Mexican Automobile Insurance
Last update 21 January 2011

The purpose of this article is to provide information for folks living in México.  Much of it will also be useful to temporary visitors, and there is a section at the end especially for rental cars.

Mexican automobile insurance and the way accidents are processed are bit different from what you are probably accustomed to, so I have put together this little primer on the subject.  Traffic laws and accident procedures are a local matter and may not always be the same everywhere.  Nevertheless, the following information is likely to be true in most of Mexico.

How It Works

Why Is It Important?

Some Things to Consider

List of Companies


Rental Cars


Automobile liability insurance is not required by every state in México, but there is a growing trend to require it because it is quite common for drivers not to have any coverage.  México State, México DF begin requiring liability insurance in 2007.  Soon thereafter the states of Chihuahua and Jalisco passed similar laws.  There may be others by now.

A gringo would be crazy not to have it for reasons that will become clear in a minute.  Your home country liability insurance is not valid in México, you must purchase insurance that is authorized by the Mexican government -- authorized but not guaranteed by the government.  You must do your own homework to be sure what you are buying is what you need and that the company is honest.  (Just like back home.)

Regular Mexican insurance is not available to foreign plated cars.  Because my pickup is registered and plated in the USA, I have a “tourist” policy which requires that I have an address in the USA.  I use my sister’s address.  (Not all companies require an out-of-country address.)

I have my  pickup insured for full value less $500 with $50,000 liability and $15,000 medical.  (All US dollars)  The liability and medical are standard amounts.  Because Mexican law does not allow damages for “pain and suffering” and related things, there is no need for huge dollar amounts for liability.  But it is very important that the policy cover legal expenses and bail bonds.


The reasons for having insurance are the same in México as back in the old country, but the way accidents are investigated and responsibility assigned are very different.  And there in lies the rub. 

When you have an accident, there are three possible scenarios that may follow.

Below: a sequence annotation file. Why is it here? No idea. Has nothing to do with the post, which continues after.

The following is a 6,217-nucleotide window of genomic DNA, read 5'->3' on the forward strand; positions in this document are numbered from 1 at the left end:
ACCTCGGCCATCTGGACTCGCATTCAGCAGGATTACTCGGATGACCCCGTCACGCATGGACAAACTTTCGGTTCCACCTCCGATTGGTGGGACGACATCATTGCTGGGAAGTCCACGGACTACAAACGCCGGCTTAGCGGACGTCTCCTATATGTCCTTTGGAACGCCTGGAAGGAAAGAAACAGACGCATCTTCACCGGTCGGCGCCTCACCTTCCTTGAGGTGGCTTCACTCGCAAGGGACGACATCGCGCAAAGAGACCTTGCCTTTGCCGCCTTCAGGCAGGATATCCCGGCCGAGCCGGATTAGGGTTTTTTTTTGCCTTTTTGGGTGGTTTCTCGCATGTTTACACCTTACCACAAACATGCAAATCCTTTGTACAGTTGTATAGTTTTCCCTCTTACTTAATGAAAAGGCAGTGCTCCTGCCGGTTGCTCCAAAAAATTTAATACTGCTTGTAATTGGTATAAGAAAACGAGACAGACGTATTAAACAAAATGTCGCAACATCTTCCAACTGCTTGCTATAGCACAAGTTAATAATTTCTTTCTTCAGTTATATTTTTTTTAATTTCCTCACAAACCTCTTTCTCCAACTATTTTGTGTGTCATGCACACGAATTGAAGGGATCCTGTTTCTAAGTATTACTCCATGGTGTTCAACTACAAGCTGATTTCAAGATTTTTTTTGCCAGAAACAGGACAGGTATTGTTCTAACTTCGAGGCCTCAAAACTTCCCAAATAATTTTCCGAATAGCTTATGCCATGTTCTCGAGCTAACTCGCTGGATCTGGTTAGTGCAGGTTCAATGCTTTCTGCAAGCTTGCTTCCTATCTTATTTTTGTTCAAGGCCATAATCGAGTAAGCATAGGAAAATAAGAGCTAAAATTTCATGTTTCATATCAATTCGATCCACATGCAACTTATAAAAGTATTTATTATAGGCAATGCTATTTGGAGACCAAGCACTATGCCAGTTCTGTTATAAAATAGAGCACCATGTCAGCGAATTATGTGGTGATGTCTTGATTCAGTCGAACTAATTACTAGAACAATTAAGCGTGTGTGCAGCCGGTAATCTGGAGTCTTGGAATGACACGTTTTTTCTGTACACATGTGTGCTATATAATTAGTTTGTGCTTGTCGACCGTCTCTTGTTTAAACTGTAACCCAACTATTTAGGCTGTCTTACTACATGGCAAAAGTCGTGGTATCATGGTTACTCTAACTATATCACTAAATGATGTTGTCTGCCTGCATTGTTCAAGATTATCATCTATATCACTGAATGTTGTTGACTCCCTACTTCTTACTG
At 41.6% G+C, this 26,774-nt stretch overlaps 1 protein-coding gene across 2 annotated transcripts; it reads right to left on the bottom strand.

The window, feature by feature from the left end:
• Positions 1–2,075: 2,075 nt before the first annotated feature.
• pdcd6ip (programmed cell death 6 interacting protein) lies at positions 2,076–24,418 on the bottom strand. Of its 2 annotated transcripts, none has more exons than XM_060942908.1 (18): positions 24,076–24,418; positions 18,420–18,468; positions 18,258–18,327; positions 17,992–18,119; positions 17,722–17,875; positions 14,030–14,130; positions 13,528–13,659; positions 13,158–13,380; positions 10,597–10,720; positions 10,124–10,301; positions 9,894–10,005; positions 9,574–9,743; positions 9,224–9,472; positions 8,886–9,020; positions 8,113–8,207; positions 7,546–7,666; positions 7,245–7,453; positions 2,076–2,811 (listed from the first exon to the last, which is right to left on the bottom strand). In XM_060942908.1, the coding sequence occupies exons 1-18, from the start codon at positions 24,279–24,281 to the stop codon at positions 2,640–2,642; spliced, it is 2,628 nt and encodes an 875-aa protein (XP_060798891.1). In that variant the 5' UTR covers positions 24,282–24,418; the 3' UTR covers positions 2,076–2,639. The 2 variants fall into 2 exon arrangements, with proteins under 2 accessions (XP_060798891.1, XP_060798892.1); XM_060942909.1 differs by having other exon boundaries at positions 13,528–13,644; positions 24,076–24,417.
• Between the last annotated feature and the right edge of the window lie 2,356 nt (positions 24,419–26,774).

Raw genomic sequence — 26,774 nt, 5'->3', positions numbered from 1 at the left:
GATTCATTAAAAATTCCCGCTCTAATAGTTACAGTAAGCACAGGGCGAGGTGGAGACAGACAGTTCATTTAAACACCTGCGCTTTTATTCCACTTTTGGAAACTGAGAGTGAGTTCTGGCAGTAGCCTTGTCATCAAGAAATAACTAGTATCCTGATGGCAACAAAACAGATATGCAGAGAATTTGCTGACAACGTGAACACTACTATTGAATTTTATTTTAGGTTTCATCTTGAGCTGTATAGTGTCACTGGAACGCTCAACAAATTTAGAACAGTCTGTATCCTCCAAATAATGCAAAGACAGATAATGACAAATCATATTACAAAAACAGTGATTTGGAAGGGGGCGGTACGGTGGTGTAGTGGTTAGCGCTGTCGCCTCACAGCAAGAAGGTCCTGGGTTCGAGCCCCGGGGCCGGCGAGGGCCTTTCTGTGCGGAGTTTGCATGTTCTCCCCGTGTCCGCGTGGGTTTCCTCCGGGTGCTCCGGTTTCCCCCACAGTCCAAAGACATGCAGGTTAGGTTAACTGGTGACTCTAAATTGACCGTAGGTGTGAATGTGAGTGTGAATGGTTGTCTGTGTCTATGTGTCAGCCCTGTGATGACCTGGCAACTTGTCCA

1.  Hit and Run:  My Mexican friends have told me repeatedly the rule for dealing with accidents where you are at fault:  If your car will still run, run away.  If there is an injury, run faster.  I have seen this with my own eyes, including when I got rear-ended, and the hitter sped away before I could get out of my truck.

Obviously this is both morally and legally unacceptable.  It is also likely to be futile for a gringo in a foreign plated car -- you are too easy to trace.  When you get caught, you'll be in big trouble with the police, and your insurance company will drop you.  Not a good option.

2.  Private Settlement:  If it is a simple fender bender with no injuries and no cops around, the usual procedure is for the two parties to settle the matter on the spot with the hitter paying an agreed upon cash settlement.  The disadvantage to this arrangement is that you may not be able to get your insurance company to fix your car, but that out-of-pocket is probably less than the deductible anyway.  The advantage is the cops are not involved.  Twice I have clipped a guy's fender while parking.  Both times we settled up for 200 pesos with no hard feelings or hassles with the police.

3.  Police and Insurance:  Now comes the time when the police are involved.  If the police see the accident, or if there is major damage, or if there is an injury, the police will be needed.

As soon as possible (like first thing!), call your insurance emergency 800 number so that an adjuster can be dispatched to the scene as quickly as possible.  The fact that you have insurance, even with the policy in hand, will mean nothing to the police.  Only the adjuster can invoke the benefits of your policy.  Until he gets there, you are, effectively, uninsured.  If you have not bought the legal and bail bond rider for your policy, the adjuster cannot keep you from being arrested if the police decide they want to do that -- they probably will if there is an injury or major damage.

If you are uninsured, or if your adjuster does not arrive on the scene before the police complete their on-scene investigation, you and, perhaps, your passengers will be "detained" at police headquarters until the matters of fault and financial agreements can be worked out.